33 causes of muscle fasciculations

26 causes of bilateral thalamic lesions

31 triggers of CRPS

32 typical causes of facial pain

33 enhancing meningeal lesions


33 neurological paraneoplastic syndromes

33 malformations of cortical development

33 radiological features of meningioma

34 cerebello-pontine angle lesions

34 causes of spastic paraparesis


35 drug-induced neuropathies

36 mimics of myasthenic crisis

38 differential diagnoses of multiple sclerosis

38 neurological syndromes of alcohol

38 risk factors of reversible dementia


39 risk factors of cervical artery dissection

39 manifestations of spina bifida

40 radiological mimics of brain tumours

40 drug triggers of myasthenia gravis

43 causes of subacute encephalopathy


43 causes of non-compressive myelopathy

45 systemic causes of chorea

47 causes of diaphragmatic paralysis

50 causes of hereditary neuropathy


Go on then…

discover neurology

37 numbers. lee Reynolds on Flickr.

How does the shape of the hippocampus affect memory in temporal lobe epilepsy?

Hippocampal shape is associated with memory deficits in temporal lobe epilepsy.

Postma TS, Cury C, Baxendale S, et al.

Ann Neurol 2020; 88:170-182.



Cognitive problems, especially disturbances in episodic memory, and hippocampal sclerosis are common in temporal lobe epilepsy (TLE), but little is known about the relationship of hippocampal morphology with memory. We aimed to relate hippocampal surface-shape patterns to verbal and visual learning.


We analyzed hippocampal surface shapes on high-resolution magnetic resonance images and the Adult Memory and Information Processing Battery in 145 unilateral refractory TLE patients undergoing epilepsy surgery, a validation set of 55 unilateral refractory TLE patients, and 39 age- and sex-matched healthy volunteers.


Both left TLE (LTLE) and right TLE (RTLE) patients had lower verbal (LTLE 44 ± 11; RTLE 45 ± 10) and visual learning (LTLE 34 ± 8, RTLE 30 ± 8) scores than healthy controls (verbal 58 ± 8, visual 39 ± 6; p < 0.001). Verbal learning was more impaired the greater the atrophy of the left superolateral hippocampal head. In contrast, visual memory was worse with greater bilateral inferomedial hippocampal atrophy. Postsurgical verbal memory decline was more common in LTLE than in RTLE (reliable change index in LTLE 27% vs RTLE 7%, p = 0.006), whereas there were no differences in postsurgical visual memory decline between those groups. Preoperative atrophy of the left hippocampal tail predicted postsurgical verbal memory decline.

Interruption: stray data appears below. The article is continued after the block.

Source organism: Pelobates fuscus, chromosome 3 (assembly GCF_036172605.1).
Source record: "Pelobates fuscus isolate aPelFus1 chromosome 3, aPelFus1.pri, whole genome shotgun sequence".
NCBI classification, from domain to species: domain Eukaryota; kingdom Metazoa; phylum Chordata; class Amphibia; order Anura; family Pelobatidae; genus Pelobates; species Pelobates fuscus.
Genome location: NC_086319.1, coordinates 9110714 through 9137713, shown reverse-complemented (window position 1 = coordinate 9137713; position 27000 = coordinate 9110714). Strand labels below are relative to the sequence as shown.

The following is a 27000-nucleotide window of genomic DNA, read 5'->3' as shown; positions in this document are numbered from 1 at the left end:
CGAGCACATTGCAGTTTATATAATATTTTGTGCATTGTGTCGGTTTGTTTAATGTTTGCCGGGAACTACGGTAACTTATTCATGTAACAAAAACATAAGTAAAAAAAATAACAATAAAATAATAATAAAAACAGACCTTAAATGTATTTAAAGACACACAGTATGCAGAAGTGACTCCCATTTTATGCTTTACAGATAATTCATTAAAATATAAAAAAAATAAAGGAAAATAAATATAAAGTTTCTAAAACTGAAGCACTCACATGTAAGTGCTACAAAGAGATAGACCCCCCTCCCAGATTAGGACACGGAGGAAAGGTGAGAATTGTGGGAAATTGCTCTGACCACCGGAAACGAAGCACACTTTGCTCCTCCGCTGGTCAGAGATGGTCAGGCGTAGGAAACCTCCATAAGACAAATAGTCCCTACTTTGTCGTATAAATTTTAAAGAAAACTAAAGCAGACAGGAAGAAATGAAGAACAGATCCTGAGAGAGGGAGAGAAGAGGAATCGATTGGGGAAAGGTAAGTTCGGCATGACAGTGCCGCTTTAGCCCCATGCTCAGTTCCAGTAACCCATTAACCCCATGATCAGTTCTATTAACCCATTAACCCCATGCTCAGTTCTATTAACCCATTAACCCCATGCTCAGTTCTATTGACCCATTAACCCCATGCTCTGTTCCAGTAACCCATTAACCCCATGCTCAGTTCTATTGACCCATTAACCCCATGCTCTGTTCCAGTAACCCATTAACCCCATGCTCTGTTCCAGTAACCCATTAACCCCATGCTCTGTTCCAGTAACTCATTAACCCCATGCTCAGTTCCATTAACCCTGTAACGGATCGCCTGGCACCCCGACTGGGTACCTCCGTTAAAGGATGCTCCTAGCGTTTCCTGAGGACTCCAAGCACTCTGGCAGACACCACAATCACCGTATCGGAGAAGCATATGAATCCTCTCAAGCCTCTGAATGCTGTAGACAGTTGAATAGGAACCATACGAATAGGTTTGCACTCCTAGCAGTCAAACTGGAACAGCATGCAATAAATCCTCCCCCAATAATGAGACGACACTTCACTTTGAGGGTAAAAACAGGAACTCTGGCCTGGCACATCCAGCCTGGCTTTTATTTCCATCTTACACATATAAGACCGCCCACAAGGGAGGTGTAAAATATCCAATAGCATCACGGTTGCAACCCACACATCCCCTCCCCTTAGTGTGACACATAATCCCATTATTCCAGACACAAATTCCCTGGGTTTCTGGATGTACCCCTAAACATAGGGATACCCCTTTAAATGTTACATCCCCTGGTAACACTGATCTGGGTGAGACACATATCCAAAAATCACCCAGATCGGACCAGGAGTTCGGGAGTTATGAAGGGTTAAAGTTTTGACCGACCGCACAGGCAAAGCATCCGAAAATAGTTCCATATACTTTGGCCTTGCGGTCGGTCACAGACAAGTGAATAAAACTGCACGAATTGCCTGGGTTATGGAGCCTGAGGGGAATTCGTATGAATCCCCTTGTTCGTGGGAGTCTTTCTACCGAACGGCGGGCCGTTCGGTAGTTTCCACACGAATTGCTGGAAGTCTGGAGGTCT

Memory deficits in temporal lobe epilepsy are associated with specific morphological alterations of the hippocampus, which could help stratify TLE patients into those at high versus low risk of presurgical or postsurgical memory deficits. This knowledge could improve planning and prognosis of selective epilepsy surgery and neuropsychological counseling in TLE.

This paper is cited in the Neurochecklist:

Temporal lobe epilepsy with hippocampal sclerosis (TLE-HS)

Abstract link

By <a href=”//;action=edit&amp;redlink=1″ class=”new” title=”User:Mrazvan22 (page does not exist)”>RAZVAN V. MARINESCU</a> – <span class=”int-own-work” lang=”en”>Own work</span>, CC BY 4.0, Link

Which anti-MOG antibody treatment has the lowest relapse risk?

Steroid-sparing maintenance immunotherapy for MOG-IgG associated disorder.

Chen JJ, Flanagan EP, Bhatti MT, et al.

Neurology 2020; 95:e111-e120.



Myelin oligodendrocyte glycoprotein-immunoglobulin G (MOG-IgG) associated disorder (MOGAD) often manifests with recurrent CNS demyelinating attacks. The optimal treatment for reducing relapses is unknown. To help determine the efficacy of long-term immunotherapy in preventing relapse in patients with MOGAD, we conducted a multicenter retrospective study to determine the rate of relapses on various treatments.


We determined the frequency of relapses in patients receiving various forms of long-term immunotherapy for MOGAD. Inclusion criteria were history of ≥1 CNS demyelinating attacks, MOG-IgG seropositivity, and immunotherapy for ≥6 months. Patients were reviewed for CNS demyelinating attacks before and during long-term immunotherapy.


Seventy patients were included. The median age at initial CNS demyelinating attack was 29 years (range 3-61 years; 33% <18 years), and 59% were female. The median annualized relapse rate (ARR) before treatment was 1.6. On maintenance immunotherapy, the proportion of patients with relapse was as follows: mycophenolate mofetil 74% (14 of 19; ARR 0.67), rituximab 61% (22 of 36; ARR 0.59), azathioprine 59% (13 of 22; ARR 0.2), and IV immunoglobulin (IVIG) 20% (2 of 10; ARR 0). The overall median ARR on these 4 treatments was 0.3. All 9 patients treated with multiple sclerosis (MS) disease-modifying agents had a breakthrough relapse on treatment (ARR 1.5).